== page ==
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11

This is the traditional way finding square roots was taught a long time ago. With integer $0 \leq a \leq 9,$ $$ \left(20 + \frac{a}{10}\right)^2 = 400 + 4 a + \frac{a^2}{100} $$ We see that $a=1 $ is the largest possible choice, so we have reached $20.1$ now $20.1^2 = 404.01$ Next, With integer $0 \leq b \leq 9,$ $$ \left(20.1 + ...


11

Use $A=4+\sqrt{15}$. That'll give you $A^{-1}=\dfrac{1}{4+\sqrt{15}}=\dfrac{4-\sqrt{15}}{16-15}=4-\sqrt{15}$ The equation then becomes, $$A^{x/3}+A^{-x/3}=8\implies (A^{x/3})^2-8A^{x/3}+1=0$$ Solve this quadratic in terms of $A^{x/3}$ using the quadratic formula and you'll get, $$A^{x/3}=\frac{8\pm\sqrt{64-4}}{2}=\frac{8\pm2\sqrt{15}}{2}=4\pm\sqrt{15}\\ ...


8

since $ f(\pm \infty) = \infty, f(0) = -1$ shows that $f$ has one positive root and one negative root. so $f$ has at least two real roots.


6

Let $f(x)=x^6+x^5-x^4-x^3+x^2+x-1=0$. Then $f(0)=-1$. Note for $x>0$ \begin{eqnarray} f'(x)&=&(6x^5+2x)+(5x^4+1)-4x^3-3x^2\\ &\ge& 4\sqrt3x^3+2\sqrt5x^2-4x^3-3x^2\\ &=&(4\sqrt3-4)x^3+(2\sqrt5-3)x^2\\ &>&0 \end{eqnarray} hance $f(x)$ is strictly increasing. Noting that $\lim_{x\to\infty}f(x)=\infty$, we have a unique root ...


5

Hint: $$\sqrt[3]{4-\sqrt{15}}\cdot \sqrt[3]{4+\sqrt{15}}=1$$ from here we get $$t^x+\frac{1}{t^x}=8$$


5

The square free kernel (or radical) of a polynomial, i.e. the product of all prime = irreducible factors (up to a constant factor) can be computed efficiently via a gcd calculation, namely $$ {\rm rad}(f(x))\, =\, \frac{f(x)}{\gcd(f(x),f'(x))}\qquad$$ This works because taking the dervative decrements the multiplicity of each prime factor, thus taking the ...


4

Check this sly trick out. Just keep plugging in for $x$. $$\begin{align*} x&=\sqrt{3+x}\\ &=\sqrt{3+\sqrt{3+x}}\\ &=\sqrt{3+\sqrt{3+\sqrt{3+x}}}\\ &=\sqrt{3+\sqrt{3+\sqrt{3+\cdots}}} \end{align*}$$ This recursive behavior implies that $$\sqrt{3+\sqrt{3+\sqrt{3+x}}}=\sqrt{3+x}$$ So just cut yourself some slack and solve the equation ...


3

For $|x|\ge1$, we have $$ |a_0+a_1x+\cdots+a_{n-1}x^{n-1}| < |a_0| + |a_1| |x| + \cdots + |a_{n-1}| |x|^{n-1} \le B|x|^{n-1}. $$ Therefore when $|x|>B$ as well, $$ |a_0+a_1x+\cdots+a_{n-1}x^{n-1} + x^n| > |x|^n - B|x|^{n-1} > 0, $$ and so the polynomial can't vanish.


3

Given the roots of the equation, we have $$\begin{align}\alpha^3-2\alpha^2+p\alpha+10=0\\ \beta^3-2\beta^2+p\beta+10=0\\ \gamma^3-2\gamma^2+p\gamma+10=0\end{align}$$ Add all three equations and rearrange $$\alpha^2+\beta^2+\gamma^2=\frac{\alpha+\beta+\gamma}{2}p+\frac{\alpha^3+\beta^3+\gamma^3}{2}+15$$ Given the information already outlined in your question, ...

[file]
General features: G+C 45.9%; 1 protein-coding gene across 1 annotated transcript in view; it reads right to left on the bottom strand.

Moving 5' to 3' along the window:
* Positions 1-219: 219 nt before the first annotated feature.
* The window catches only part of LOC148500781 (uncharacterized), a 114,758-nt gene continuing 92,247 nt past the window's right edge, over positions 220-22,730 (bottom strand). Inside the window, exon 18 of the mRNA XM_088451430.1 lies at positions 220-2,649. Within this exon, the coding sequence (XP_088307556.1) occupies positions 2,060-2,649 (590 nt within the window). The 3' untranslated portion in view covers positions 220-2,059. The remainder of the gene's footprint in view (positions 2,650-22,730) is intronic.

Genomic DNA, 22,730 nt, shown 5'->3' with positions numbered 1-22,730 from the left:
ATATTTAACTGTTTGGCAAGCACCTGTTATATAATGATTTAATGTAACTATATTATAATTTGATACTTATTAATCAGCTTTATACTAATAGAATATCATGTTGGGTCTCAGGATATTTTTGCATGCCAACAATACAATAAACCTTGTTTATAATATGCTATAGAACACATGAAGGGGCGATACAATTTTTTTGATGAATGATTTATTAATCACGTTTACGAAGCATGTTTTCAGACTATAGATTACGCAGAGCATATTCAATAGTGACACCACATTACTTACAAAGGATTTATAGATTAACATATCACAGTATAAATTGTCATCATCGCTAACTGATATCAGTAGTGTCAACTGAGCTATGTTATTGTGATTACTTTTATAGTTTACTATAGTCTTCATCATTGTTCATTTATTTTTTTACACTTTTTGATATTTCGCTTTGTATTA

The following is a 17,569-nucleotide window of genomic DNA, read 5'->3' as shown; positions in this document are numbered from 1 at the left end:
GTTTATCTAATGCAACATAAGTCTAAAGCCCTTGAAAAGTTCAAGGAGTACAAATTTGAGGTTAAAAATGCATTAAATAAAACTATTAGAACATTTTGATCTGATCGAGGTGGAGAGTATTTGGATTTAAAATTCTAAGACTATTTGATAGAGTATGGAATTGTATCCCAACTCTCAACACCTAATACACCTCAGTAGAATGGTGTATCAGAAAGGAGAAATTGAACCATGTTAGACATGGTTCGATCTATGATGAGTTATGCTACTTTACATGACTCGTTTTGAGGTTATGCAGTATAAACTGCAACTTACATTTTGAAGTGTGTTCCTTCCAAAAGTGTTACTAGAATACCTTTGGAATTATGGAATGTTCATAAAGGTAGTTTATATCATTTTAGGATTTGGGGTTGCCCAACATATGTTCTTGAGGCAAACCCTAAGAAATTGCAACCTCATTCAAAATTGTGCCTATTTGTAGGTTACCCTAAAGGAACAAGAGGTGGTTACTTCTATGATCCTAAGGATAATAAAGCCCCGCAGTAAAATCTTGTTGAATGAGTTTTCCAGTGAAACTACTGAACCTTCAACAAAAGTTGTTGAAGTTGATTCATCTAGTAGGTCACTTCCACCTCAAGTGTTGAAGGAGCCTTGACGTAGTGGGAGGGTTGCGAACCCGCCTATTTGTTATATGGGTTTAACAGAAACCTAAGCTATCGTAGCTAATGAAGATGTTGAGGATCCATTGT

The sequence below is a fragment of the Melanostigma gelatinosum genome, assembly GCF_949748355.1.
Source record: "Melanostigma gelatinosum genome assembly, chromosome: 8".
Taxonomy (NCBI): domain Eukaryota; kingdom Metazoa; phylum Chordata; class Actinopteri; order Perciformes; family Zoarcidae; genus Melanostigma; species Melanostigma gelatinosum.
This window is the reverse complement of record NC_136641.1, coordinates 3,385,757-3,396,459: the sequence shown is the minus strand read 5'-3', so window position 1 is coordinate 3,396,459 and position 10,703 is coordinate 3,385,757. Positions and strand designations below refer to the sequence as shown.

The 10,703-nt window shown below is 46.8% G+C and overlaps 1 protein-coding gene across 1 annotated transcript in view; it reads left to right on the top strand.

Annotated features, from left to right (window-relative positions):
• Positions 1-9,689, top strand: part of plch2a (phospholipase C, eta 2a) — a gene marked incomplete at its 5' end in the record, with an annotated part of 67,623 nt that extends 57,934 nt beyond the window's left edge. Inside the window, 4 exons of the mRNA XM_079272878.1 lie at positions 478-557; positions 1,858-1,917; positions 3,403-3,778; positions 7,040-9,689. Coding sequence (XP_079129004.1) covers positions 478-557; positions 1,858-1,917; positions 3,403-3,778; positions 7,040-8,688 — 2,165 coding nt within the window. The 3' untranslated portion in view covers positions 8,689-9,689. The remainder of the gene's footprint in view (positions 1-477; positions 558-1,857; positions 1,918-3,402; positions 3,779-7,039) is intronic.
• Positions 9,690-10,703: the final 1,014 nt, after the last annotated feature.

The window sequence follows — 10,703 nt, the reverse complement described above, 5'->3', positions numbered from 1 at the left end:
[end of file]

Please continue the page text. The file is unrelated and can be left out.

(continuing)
3

On $|z|=R$ we have that $|z^n|=R^n$ and $$|nz-1|\leq nR+1=n+n\left(\frac{2}{n-1}\right)^{1/2}+1$$ If we prove that $$n+n\left(\frac{2}{n-1}\right)^{1/2}+1<\left(1+\left(\frac{2}{n-1}\right)^{1/2}\right)^n$$ then $$|nz-1|<|z^n|$$ on $|z|=R$ and by Rouche $z^n+nz-1$ and $z^n$ have the same number of zeros in the interior of $|z|=R$. It is the ...


3

I give you a more general result: If you have two irreducible polynomials $f,g \in F[x]$, then the following are equivalent: $f=\lambda g$ for some scalar $\lambda \in F$ $f$ and $g$ have the same zeroes $f$ and $g$ have a common zero Clearly 1 implies 2 and 2 implies 3. On the other hand, let $\alpha$ be a common root of $f$ and $g$. Then $f$ and $g$ ...


3

If I understand the question correctly: You can use the Taylor formula for the polynomial $f$ of degree $n$, at $x=c$: $$f(x)=f(c)+(x-c)f'(c)+\dots+(x-c)^nf^{(n)}(c)$$ Thus, if $c$ is a root of $f^{(k)}$ for $k \in \{0, \dots d\}$, then $$f(x)=(x-c)^{d+1}f^{d+1}(c)+\dots+(x-c)^nf^{(n)}(c)$$ ...


3

You can also use the tangent line approximation , that holds for h " small-enough" $$f(x+h) \approx f(x)+hf'(x)$$ With $x=400, h=4.11 f(x)= \sqrt x$. Then $f'(x)=\frac {1}{2 \sqrt x}$ Then you get : $$ \sqrt {404.11} \approx 20+ (4.11) \frac {1}{40}=20.10275 $$ Which is not a bad approximation. And you cannot 'compute it', since the square root is ...


3

I'd start with some polynomial $f\in\mathbb Z[X]$, say $$f(X)=(X^2+m)(X-k_1)\cdots(X-k_{n-2})$$ with $m,k_1,\dots,k_{n-2}$ positive even integers, and $k_1<\cdots<k_{n-2}$. Now use your previous post which says that $f(X)+\dfrac a b$ has also exactly $n-2$ real roots for all $a,b\in\mathbb Z$, $b\ne0$ with $\bigg\vert\dfrac ab\bigg\vert<\epsilon$ ...


2

Note that $\arccos(z) = \pi - \arccos(-z)$. So $$\arccos(i/\alpha) + (2k-1)\pi = - \arccos(-i/\alpha) + 2k\pi$$ and $$\arccos(-i/\alpha) + (2k-1)\pi = - \arccos(i/\alpha) + 2k\pi$$ Thus these are just two different ways of writing the same set of solutions.


2